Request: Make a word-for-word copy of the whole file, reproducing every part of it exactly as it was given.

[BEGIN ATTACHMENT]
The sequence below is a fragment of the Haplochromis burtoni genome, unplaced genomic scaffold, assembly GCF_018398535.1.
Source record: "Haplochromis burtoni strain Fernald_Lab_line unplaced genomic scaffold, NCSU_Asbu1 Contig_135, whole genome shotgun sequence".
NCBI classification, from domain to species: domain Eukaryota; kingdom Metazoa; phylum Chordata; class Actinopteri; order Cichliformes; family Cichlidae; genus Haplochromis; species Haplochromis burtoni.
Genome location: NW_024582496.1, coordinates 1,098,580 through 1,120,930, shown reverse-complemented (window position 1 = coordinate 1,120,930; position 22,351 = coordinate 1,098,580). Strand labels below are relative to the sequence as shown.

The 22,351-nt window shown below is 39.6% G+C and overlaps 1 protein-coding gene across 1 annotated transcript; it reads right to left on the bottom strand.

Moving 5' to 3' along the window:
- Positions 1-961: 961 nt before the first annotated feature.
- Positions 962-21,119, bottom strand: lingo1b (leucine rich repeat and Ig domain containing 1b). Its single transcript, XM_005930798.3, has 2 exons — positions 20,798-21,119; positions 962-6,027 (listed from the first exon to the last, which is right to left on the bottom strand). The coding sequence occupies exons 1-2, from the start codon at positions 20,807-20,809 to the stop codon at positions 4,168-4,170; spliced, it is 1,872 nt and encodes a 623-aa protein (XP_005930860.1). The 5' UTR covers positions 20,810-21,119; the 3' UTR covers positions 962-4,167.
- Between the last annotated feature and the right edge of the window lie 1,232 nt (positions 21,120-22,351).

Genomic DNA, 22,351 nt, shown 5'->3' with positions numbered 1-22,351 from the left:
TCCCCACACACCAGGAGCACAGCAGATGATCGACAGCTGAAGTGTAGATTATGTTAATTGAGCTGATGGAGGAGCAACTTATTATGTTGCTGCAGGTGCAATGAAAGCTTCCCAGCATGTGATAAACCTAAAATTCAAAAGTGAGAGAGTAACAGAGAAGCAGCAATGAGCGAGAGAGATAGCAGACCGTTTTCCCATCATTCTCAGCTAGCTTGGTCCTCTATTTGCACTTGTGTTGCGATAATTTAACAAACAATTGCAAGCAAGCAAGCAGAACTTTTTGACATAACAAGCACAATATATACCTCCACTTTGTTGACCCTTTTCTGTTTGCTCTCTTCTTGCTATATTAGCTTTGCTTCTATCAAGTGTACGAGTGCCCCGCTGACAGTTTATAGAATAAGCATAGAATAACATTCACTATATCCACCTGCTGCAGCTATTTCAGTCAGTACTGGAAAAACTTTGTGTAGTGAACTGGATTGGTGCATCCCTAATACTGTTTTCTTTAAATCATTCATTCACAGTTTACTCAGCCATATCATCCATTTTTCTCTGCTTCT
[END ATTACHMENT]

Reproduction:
The sequence below is a fragment of the Haplochromis burtoni genome, unplaced genomic scaffold, assembly GCF_018398535.1.
Source record: "Haplochromis burtoni strain Fernald_Lab_line unplaced genomic scaffold, NCSU_Asbu1 Contig_135, whole genome shotgun sequence".
NCBI classification, from domain to species: domain Eukaryota; kingdom Metazoa; phylum Chordata; class Actinopteri; order Cichliformes; family Cichlidae; genus Haplochromis; species Haplochromis burtoni.
Genome location: NW_024582496.1, coordinates 1,098,580 through 1,120,930, shown reverse-complemented (window position 1 = coordinate 1,120,930; position 22,351 = coordinate 1,098,580). Strand labels below are relative to the sequence as shown.

The 22,351-nt window shown below is 39.6% G+C and overlaps 1 protein-coding gene across 1 annotated transcript; it reads right to left on the bottom strand.

Moving 5' to 3' along the window:
- Positions 1-961: 961 nt before the first annotated feature.
- Positions 962-21,119, bottom strand: lingo1b (leucine rich repeat and Ig domain containing 1b). Its single transcript, XM_005930798.3, has 2 exons — positions 20,798-21,119; positions 962-6,027 (listed from the first exon to the last, which is right to left on the bottom strand). The coding sequence occupies exons 1-2, from the start codon at positions 20,807-20,809 to the stop codon at positions 4,168-4,170; spliced, it is 1,872 nt and encodes a 623-aa protein (XP_005930860.1). The 5' UTR covers positions 20,810-21,119; the 3' UTR covers positions 962-4,167.
- Between the last annotated feature and the right edge of the window lie 1,232 nt (positions 21,120-22,351).

Genomic DNA, 22,351 nt, shown 5'->3' with positions numbered 1-22,351 from the left:
TCCCCACACACCAGGAGCACAGCAGATGATCGACAGCTGAAGTGTAGATTATGTTAATTGAGCTGATGGAGGAGCAACTTATTATGTTGCTGCAGGTGCAATGAAAGCTTCCCAGCATGTGATAAACCTAAAATTCAAAAGTGAGAGAGTAACAGAGAAGCAGCAATGAGCGAGAGAGATAGCAGACCGTTTTCCCATCATTCTCAGCTAGCTTGGTCCTCTATTTGCACTTGTGTTGCGATAATTTAACAAACAATTGCAAGCAAGCAAGCAGAACTTTTTGACATAACAAGCACAATATATACCTCCACTTTGTTGACCCTTTTCTGTTTGCTCTCTTCTTGCTATATTAGCTTTGCTTCTATCAAGTGTACGAGTGCCCCGCTGACAGTTTATAGAATAAGCATAGAATAACATTCACTATATCCACCTGCTGCAGCTATTTCAGTCAGTACTGGAAAAACTTTGTGTAGTGAACTGGATTGGTGCATCCCTAATACTGTTTTCTTTAAATCATTCATTCACAGTTTACTCAGCCATATCATCCATTTTTCTCTGCTTCT